The Indigo Canon: ‘The Hunger Games’ and its influence on the dystopian genre

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How do we define a film as a ‘classic’? This label is taken seriously by cinephiles across the globe, but of course something so subjective cannot be reduced to a single definition. For some, it is a film that transcends the time in which it was made. It has a timeless quality that resonates within the watcher even after they have left the cinema or switched off their television. For others, it is the iconic scenes and impactful pieces of dialogue that carry an emotional significance in their everyday life.  

In every sense of the word, The Hunger Games deserves to be considered a classic. The franchise, directed by Gary Ross and Francis Lawrence respectively, is a masterclass in creating an exceptionally successful book-to-film adaptation. From 2012 to 2015, this series dominated the worldwide box office, grossing nearly 3 billion dollars (USD).

However, the enduring legacy of the films is most notable in its cultural impact today, which has rapidly surpassed the intended teenage demographic. The Hunger Games completely redefined the young adult dystopian genre and opened the eyes of audiences to this genre as a valid form of storytelling.

The iconic three-finger salute has since been adopted across the world as a symbol of peace

The premise is rooted in a fictional dystopian political system, wherein each of the 12 outlying districts of Panem are forced to send two child tributes to the annual Hunger Games, a televised fight to the death. Often poverty-stricken like the district we are introduced to as protagonist Katniss Everdeen’s (Jennifer Lawrence) home, many of the characters are forced to act as slaves to the Capitol’s oppressive regime. Immediately the viewers are confronted with the exploration of important ideas such as classism against a backdrop of what is essentially systematic genocide. The story is set in motion by one single act of selflessness: Katniss volunteers to enter the games after her sister, Primrose (Willow Shields) is selected. From this meaningful gesture, we can see how the entire rebellion against tyranny is centred on the need to protect loved ones, a very relatable and innately human desire.

The Hunger Games is currently enjoying something of a renaissance on social media, more than a decade after the release of the first instalment which is already generating buzz of being considered a ‘modern day classic’. For example, on TikTok we can see fans returning to the series as adults with a newfound appreciation for the issues each film tackles. In fact, the iconic three-finger salute has since been adopted across the world as a symbol of peace, famously in the Myanmar protests against the 2021 military coup.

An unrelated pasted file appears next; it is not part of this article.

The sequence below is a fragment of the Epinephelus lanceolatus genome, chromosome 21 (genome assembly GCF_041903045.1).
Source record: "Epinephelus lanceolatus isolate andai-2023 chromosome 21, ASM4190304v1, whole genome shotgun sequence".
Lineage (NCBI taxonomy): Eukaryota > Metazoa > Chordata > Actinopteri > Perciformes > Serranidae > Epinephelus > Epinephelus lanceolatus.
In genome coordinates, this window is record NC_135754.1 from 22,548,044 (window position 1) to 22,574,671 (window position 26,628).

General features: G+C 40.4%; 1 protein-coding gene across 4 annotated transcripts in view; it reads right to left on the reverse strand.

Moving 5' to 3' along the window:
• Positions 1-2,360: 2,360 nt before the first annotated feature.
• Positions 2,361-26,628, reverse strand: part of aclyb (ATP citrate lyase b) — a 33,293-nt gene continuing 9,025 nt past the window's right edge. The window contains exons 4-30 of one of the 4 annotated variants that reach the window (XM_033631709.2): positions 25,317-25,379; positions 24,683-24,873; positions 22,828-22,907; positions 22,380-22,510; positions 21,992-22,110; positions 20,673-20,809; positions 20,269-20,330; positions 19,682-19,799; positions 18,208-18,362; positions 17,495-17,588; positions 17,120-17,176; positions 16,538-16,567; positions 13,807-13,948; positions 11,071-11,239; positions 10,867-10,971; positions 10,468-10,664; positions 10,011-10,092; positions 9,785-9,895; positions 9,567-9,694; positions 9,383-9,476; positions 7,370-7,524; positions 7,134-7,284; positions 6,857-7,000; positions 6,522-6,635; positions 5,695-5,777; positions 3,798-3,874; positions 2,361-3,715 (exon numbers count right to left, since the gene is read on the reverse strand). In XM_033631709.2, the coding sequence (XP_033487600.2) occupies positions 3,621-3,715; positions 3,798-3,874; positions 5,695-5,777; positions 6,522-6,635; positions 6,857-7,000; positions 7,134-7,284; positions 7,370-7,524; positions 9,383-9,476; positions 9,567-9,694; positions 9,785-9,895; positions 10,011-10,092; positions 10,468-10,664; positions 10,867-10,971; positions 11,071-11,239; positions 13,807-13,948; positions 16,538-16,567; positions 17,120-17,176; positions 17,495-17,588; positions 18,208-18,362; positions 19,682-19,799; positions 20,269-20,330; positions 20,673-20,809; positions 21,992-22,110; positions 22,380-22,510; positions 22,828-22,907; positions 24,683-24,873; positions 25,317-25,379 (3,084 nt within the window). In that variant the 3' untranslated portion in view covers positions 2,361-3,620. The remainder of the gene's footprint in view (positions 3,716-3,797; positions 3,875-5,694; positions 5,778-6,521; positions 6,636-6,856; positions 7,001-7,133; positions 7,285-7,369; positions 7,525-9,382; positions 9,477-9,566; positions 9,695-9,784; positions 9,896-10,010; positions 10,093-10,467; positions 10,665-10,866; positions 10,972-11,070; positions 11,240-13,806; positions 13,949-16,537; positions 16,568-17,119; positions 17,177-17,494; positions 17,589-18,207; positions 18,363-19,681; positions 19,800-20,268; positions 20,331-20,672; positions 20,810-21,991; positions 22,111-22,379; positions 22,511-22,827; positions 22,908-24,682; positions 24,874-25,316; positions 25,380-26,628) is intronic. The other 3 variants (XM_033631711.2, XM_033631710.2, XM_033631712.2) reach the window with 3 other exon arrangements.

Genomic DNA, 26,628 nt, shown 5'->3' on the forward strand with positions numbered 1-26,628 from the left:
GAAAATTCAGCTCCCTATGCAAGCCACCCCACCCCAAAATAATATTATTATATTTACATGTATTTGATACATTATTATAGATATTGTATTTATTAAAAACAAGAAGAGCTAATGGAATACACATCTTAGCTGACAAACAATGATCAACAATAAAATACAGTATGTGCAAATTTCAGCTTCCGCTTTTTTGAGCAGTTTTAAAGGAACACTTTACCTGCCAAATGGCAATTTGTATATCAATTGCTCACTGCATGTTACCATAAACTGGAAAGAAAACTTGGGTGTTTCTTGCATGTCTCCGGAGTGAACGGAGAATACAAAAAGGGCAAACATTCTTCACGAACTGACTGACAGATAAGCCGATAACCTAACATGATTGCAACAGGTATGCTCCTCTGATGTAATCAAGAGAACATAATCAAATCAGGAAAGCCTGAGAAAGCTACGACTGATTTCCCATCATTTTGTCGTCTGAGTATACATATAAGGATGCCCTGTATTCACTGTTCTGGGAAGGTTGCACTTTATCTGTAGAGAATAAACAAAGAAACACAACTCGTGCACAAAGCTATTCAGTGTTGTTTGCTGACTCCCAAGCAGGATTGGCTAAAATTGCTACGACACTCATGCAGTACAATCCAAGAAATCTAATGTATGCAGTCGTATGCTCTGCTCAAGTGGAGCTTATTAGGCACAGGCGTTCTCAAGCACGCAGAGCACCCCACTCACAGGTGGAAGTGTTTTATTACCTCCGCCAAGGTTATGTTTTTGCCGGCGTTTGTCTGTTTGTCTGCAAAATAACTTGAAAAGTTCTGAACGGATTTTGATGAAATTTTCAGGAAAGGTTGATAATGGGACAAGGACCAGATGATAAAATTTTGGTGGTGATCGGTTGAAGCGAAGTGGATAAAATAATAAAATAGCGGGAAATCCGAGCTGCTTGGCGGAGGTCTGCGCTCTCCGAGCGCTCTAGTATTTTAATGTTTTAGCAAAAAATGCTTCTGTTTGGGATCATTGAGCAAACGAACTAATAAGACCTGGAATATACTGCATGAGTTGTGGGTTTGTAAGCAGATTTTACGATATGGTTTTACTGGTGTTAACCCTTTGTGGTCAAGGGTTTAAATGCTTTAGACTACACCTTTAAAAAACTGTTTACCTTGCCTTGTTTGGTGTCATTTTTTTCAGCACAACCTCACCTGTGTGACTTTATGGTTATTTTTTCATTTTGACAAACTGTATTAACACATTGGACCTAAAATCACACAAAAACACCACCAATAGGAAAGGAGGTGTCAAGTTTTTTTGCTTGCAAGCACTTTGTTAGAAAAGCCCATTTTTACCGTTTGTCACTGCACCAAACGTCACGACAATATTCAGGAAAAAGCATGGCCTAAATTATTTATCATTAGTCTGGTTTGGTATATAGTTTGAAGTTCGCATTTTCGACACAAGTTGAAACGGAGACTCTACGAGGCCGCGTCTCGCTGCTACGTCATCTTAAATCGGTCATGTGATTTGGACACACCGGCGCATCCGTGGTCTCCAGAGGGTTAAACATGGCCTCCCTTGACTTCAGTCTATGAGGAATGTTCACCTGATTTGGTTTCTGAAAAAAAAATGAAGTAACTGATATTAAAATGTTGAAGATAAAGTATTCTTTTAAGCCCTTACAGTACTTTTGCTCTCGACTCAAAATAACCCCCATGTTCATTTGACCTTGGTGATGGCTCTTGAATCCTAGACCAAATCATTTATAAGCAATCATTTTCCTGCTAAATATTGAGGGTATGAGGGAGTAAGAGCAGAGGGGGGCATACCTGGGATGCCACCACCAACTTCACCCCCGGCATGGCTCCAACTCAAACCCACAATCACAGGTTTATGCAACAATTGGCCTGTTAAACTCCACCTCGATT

On a visual level, it not only portrays the overwhelming nature of the arena setting but is crucial in understanding Katniss’s character

From a technical perspective, all four films are a pure spectacle for the audience as Panem comes to life through the sheer magnitude of the worldbuilding, established by the author Suzanne Collins. The viewing experience is only enhanced by James Newton Howard’s hauntingly beautiful score which takes us on an emotional journey parallel to that of the characters. For most, it is the second film The Hunger Games: Catching fire, which truly solidifies the series as deserving of the ‘classic’ title. The decision to change the aspect ratio to align the screen with Katniss emerging from the tunnel to her pedestal in the arena perfectly captures this moment as the turning point of the sequel, and the rebellion. Expertly shot on IMAX, the jungle sequences completely transform the atmosphere of the film, allowing the viewer to be engulfed into the deadly action of the games. On a visual level, it not only portrays the overwhelming nature of the arena setting but is crucial in understanding Katniss’s character. The first half of the film, which takes place in the districts and the Capitol, is shot on a standard camera and reflects how confined and restricted her life is on the outside of an oppressive system. Her experience in these games shapes her decisions as the ‘mockingjay’ of the rebellion, the outcome of which reaches its pinnacle in the fourth instalment.

We must acknowledge that the provoking themes of the series are even classical in nature. The deaths of beloved main characters like Finnick (Sam Claflin) and Primrose serve as a poignant reminder of the futility of war and its destruction of innocence. The emotional depth that Lawrence is able to achieve makes the portrayal of the reality of war all the more distressing. Her raw and authentic depiction of PTSD constantly battles with the promise of survival she makes to her loved ones.

Over ten years later, The Hunger Games remains the biggest dystopian series to ever hit the big screen. In many ways, it has already stood the test of time and is a trailblazer for female leads in a male-dominated genre. The sensitive treatment of grief alongside powerful commentary on conflict still strikes a chord with audiences all over the world, and is a testament to its worthiness of being labelled a ‘classic’.

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